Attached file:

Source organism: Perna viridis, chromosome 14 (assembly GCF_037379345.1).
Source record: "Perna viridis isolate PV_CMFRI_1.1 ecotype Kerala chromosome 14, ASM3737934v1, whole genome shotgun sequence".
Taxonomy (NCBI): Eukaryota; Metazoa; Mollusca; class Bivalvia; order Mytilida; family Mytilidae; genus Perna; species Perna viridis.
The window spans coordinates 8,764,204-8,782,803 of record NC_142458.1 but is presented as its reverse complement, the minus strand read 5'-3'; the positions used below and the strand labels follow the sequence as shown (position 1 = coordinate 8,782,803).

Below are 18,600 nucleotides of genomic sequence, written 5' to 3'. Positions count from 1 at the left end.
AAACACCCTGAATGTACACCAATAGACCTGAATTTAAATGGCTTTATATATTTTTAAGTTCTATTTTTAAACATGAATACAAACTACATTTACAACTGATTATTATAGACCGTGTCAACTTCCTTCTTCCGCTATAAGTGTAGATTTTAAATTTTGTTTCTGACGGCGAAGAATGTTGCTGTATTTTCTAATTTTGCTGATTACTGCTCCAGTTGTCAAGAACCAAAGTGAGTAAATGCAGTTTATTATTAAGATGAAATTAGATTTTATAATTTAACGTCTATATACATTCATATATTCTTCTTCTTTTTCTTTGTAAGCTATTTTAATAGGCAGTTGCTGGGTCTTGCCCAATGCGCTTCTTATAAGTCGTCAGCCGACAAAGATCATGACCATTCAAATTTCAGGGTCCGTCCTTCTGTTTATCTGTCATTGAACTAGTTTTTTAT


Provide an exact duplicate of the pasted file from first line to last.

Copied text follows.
Source organism: Perna viridis, chromosome 14 (assembly GCF_037379345.1).
Source record: "Perna viridis isolate PV_CMFRI_1.1 ecotype Kerala chromosome 14, ASM3737934v1, whole genome shotgun sequence".
Taxonomy (NCBI): Eukaryota; Metazoa; Mollusca; class Bivalvia; order Mytilida; family Mytilidae; genus Perna; species Perna viridis.
The window spans coordinates 8,764,204-8,782,803 of record NC_142458.1 but is presented as its reverse complement, the minus strand read 5'-3'; the positions used below and the strand labels follow the sequence as shown (position 1 = coordinate 8,782,803).

Below are 18,600 nucleotides of genomic sequence, written 5' to 3'. Positions count from 1 at the left end.
AAACACCCTGAATGTACACCAATAGACCTGAATTTAAATGGCTTTATATATTTTTAAGTTCTATTTTTAAACATGAATACAAACTACATTTACAACTGATTATTATAGACCGTGTCAACTTCCTTCTTCCGCTATAAGTGTAGATTTTAAATTTTGTTTCTGACGGCGAAGAATGTTGCTGTATTTTCTAATTTTGCTGATTACTGCTCCAGTTGTCAAGAACCAAAGTGAGTAAATGCAGTTTATTATTAAGATGAAATTAGATTTTATAATTTAACGTCTATATACATTCATATATTCTTCTTCTTTTTCTTTGTAAGCTATTTTAATAGGCAGTTGCTGGGTCTTGCCCAATGCGCTTCTTATAAGTCGTCAGCCGACAAAGATCATGACCATTCAAATTTCAGGGTCCGTCCTTCTGTTTATCTGTCATTGAACTAGTTTTTTAT